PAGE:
The displays are on different levels, ranging from the country’s pre-Colombian culture to its current communist regime. Many exhibits pay homage to the Cuban Revolution and the War of Independence that the country waged with Spain. Fidel Castro, Camilo Cienfuegos and Ernesto “Che” Guevara are all prominently featured, and you will see everything from blood stained military uniforms to downright silly and satirical commentary on former US presidents.
Across the street, you also can find open air exhibits such as tanks and vehicles, a part of an alleged American spy plane, and the yacht Fidel and Che sailed on from Mexico. Go at the right time, and you might catch the changing of the guards.
4. Book a day trip to the Viñales Valley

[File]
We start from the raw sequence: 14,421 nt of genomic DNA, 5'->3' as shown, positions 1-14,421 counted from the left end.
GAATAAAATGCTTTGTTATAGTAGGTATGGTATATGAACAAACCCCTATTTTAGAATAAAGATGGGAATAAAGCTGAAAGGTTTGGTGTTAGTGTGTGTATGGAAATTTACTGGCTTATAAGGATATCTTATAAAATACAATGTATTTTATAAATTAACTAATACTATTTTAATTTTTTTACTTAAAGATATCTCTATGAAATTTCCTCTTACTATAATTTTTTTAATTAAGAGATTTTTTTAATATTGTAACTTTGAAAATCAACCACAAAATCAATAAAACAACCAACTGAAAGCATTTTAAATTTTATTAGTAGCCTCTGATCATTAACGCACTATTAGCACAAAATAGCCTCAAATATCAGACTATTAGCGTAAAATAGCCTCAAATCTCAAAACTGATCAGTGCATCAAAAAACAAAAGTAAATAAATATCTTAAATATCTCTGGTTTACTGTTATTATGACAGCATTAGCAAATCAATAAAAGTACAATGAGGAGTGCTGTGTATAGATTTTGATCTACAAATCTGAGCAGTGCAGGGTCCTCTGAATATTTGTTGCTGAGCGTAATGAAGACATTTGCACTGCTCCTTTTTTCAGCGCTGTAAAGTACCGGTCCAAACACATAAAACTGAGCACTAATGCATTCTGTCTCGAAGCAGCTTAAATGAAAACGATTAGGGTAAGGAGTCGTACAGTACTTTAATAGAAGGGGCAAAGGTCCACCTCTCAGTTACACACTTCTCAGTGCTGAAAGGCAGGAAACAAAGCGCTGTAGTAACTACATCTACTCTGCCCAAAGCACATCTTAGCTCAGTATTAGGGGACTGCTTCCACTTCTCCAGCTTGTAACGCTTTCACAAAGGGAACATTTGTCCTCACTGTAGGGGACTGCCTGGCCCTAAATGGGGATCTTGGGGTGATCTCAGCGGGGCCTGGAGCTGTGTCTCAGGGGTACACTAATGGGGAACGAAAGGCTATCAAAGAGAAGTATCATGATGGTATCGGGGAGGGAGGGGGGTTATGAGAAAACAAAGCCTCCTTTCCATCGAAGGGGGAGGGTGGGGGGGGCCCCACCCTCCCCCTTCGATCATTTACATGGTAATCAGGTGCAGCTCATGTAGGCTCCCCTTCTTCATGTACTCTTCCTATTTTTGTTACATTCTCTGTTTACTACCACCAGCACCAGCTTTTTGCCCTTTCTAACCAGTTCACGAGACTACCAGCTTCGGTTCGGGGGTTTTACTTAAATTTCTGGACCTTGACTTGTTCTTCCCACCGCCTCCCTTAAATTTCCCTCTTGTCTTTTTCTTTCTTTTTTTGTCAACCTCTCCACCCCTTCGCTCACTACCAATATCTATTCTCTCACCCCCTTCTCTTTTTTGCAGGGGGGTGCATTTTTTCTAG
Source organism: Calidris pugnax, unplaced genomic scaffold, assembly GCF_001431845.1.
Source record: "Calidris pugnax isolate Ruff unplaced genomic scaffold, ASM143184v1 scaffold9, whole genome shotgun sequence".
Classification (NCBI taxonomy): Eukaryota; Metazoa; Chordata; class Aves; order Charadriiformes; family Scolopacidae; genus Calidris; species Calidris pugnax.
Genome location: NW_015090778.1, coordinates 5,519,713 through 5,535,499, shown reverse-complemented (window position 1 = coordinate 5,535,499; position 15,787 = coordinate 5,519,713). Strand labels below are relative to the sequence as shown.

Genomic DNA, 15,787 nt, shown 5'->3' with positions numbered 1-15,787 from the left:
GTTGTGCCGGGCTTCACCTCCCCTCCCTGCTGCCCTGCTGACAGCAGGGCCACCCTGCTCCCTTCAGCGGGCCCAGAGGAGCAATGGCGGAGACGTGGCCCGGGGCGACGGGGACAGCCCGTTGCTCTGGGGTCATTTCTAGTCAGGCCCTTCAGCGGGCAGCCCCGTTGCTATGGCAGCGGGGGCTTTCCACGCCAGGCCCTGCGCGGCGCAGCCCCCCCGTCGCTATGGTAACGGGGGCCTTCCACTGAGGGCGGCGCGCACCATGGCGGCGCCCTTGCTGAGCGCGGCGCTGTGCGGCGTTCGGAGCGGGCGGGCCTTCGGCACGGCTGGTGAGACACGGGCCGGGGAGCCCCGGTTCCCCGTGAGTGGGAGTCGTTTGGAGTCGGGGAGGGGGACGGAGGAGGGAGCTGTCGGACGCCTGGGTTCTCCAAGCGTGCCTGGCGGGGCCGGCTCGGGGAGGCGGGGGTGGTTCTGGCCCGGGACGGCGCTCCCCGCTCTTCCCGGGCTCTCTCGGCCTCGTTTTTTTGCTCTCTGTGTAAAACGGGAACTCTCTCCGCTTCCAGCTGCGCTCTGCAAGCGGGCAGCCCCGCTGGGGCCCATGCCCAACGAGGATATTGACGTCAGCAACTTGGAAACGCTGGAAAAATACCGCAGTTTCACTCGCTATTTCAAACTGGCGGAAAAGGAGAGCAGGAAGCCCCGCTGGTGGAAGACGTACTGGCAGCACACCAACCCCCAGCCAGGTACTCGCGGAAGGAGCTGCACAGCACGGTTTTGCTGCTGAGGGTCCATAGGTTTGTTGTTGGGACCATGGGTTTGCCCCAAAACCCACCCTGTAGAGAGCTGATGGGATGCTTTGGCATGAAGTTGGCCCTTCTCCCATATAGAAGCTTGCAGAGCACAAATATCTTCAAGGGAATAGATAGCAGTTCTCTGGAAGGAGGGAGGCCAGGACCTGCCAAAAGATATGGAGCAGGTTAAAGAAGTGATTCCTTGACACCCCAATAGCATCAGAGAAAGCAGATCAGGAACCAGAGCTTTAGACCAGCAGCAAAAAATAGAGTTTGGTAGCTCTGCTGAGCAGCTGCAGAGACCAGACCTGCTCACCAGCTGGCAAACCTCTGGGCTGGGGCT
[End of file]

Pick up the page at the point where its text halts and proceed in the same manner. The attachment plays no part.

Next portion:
About a 3-hour drive out of Havana, a ride through the hills and into the Viñales Valley offers you a breathtaking view of one of the most popular areas for tobacco production and farming.
On the way there, you can stop and have lunch at the Mural de La Historia, a 120m-long painting on the side of Mogote Dos Hermanos.
I was told that Cuban painter Leovigildo González Morillo designed the mural in 1961 and it was painted by local farmers. The dinosaurs, sea monsters, snail and humans in the painting symbolize the theory of evolution.
On my trip, I also visited a rum factory, a small limestone cave called Cuevo del indio, and we stopped at La Casa del Veguero. The latter is a restaurant with a secadero (traditional tobacco drying house) and a live demonstration of how to hand roll Cuban cigars. (Click here for video)